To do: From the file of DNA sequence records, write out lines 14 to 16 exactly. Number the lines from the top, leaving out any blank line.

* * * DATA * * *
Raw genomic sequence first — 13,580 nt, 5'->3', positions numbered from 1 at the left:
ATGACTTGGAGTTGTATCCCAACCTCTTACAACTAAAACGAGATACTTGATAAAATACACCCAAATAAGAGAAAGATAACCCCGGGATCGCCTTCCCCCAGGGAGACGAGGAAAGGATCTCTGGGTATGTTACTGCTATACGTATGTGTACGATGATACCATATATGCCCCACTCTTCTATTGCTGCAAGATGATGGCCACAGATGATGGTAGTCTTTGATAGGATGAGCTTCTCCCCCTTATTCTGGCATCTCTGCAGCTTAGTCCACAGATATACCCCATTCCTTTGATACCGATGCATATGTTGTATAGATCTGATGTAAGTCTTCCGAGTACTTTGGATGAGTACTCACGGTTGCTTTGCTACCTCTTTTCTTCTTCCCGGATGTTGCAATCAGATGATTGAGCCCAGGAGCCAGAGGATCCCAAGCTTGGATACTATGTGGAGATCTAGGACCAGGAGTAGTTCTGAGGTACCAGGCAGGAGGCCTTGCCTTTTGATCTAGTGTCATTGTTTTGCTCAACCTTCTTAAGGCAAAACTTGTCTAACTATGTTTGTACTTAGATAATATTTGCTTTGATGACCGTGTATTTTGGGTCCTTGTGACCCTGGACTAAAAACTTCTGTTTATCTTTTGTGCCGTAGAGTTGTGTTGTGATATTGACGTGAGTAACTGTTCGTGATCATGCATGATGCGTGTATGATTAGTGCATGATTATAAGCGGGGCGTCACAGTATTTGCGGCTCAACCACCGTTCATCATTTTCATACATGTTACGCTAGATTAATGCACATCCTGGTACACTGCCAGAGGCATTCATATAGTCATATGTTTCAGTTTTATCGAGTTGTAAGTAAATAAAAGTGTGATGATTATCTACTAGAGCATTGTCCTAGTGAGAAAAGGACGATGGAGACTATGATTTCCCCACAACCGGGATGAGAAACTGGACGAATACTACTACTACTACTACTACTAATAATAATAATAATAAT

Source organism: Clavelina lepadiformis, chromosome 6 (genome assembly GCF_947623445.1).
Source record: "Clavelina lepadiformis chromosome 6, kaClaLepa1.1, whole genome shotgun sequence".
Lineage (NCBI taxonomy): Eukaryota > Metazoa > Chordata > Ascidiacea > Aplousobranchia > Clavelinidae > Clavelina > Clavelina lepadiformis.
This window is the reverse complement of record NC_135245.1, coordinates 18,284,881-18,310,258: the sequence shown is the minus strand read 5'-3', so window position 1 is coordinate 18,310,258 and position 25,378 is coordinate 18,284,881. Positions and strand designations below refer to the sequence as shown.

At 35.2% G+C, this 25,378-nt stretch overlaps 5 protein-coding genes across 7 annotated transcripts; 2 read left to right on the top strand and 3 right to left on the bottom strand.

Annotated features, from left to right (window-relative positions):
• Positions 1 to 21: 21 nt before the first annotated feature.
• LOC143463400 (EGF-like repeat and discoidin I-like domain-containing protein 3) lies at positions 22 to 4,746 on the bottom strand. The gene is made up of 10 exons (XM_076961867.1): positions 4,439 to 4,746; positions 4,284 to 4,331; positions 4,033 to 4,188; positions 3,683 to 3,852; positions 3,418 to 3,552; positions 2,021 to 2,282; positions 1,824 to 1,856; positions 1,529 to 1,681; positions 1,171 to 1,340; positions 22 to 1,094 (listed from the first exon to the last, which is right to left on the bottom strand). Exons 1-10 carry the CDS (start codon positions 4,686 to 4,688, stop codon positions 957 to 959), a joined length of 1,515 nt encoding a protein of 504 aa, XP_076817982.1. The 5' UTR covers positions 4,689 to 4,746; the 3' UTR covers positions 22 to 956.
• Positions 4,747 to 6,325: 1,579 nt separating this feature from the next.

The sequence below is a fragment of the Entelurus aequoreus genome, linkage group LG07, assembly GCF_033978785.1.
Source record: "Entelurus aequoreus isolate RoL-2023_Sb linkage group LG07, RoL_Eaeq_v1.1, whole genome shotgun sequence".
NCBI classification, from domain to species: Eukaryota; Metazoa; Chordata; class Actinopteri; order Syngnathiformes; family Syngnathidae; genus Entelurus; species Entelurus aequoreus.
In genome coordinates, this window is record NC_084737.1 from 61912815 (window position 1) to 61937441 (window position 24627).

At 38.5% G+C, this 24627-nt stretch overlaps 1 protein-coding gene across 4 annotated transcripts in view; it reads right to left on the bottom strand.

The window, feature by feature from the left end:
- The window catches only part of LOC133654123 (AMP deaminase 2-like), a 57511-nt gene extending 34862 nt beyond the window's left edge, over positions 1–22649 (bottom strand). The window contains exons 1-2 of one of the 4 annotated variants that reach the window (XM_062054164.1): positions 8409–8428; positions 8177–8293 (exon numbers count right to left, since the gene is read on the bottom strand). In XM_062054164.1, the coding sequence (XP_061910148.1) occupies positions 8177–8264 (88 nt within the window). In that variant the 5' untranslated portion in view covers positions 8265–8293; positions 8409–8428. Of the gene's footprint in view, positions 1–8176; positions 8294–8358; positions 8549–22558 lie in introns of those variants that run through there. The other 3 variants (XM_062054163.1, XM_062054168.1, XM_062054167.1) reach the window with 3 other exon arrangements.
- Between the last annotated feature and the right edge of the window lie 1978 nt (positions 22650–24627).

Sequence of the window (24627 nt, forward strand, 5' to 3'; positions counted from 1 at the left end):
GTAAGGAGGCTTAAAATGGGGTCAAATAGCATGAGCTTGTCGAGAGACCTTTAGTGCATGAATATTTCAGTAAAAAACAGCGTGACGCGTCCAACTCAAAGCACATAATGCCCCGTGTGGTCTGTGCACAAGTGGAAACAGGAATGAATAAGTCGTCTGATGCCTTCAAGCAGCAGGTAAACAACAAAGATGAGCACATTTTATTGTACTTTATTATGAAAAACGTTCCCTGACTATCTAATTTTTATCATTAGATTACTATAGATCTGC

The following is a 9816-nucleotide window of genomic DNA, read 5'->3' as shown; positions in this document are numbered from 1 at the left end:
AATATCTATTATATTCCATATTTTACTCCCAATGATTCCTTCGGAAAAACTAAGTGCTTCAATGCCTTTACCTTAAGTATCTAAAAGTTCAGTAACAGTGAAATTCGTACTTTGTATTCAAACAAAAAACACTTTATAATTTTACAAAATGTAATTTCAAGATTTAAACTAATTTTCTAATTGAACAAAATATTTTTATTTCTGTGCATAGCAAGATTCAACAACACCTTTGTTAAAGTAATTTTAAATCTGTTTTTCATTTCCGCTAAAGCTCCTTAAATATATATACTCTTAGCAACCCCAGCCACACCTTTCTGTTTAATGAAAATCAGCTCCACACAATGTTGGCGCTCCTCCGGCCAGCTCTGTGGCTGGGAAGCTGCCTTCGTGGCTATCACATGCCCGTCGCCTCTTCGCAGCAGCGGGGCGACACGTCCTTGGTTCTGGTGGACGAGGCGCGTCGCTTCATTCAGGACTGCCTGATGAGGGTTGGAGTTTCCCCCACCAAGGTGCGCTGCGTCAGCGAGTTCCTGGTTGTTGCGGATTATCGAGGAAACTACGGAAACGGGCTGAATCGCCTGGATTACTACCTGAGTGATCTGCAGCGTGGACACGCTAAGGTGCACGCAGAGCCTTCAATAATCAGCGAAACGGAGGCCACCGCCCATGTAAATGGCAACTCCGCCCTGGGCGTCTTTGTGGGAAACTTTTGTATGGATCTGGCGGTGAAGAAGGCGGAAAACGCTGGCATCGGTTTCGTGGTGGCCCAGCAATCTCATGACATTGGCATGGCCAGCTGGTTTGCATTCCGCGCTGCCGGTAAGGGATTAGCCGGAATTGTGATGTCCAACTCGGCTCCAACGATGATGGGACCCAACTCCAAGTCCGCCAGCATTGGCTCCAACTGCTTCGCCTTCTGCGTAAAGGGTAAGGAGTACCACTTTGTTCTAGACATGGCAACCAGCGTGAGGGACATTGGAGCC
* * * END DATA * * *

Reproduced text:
NCBI classification, from domain to species: Eukaryota; Metazoa; Chordata; class Actinopteri; order Syngnathiformes; family Syngnathidae; genus Entelurus; species Entelurus aequoreus.
In genome coordinates, this window is record NC_084737.1 from 61912815 (window position 1) to 61937441 (window position 24627).

At 38.5% G+C, this 24627-nt stretch overlaps 1 protein-coding gene across 4 annotated transcripts in view; it reads right to left on the bottom strand.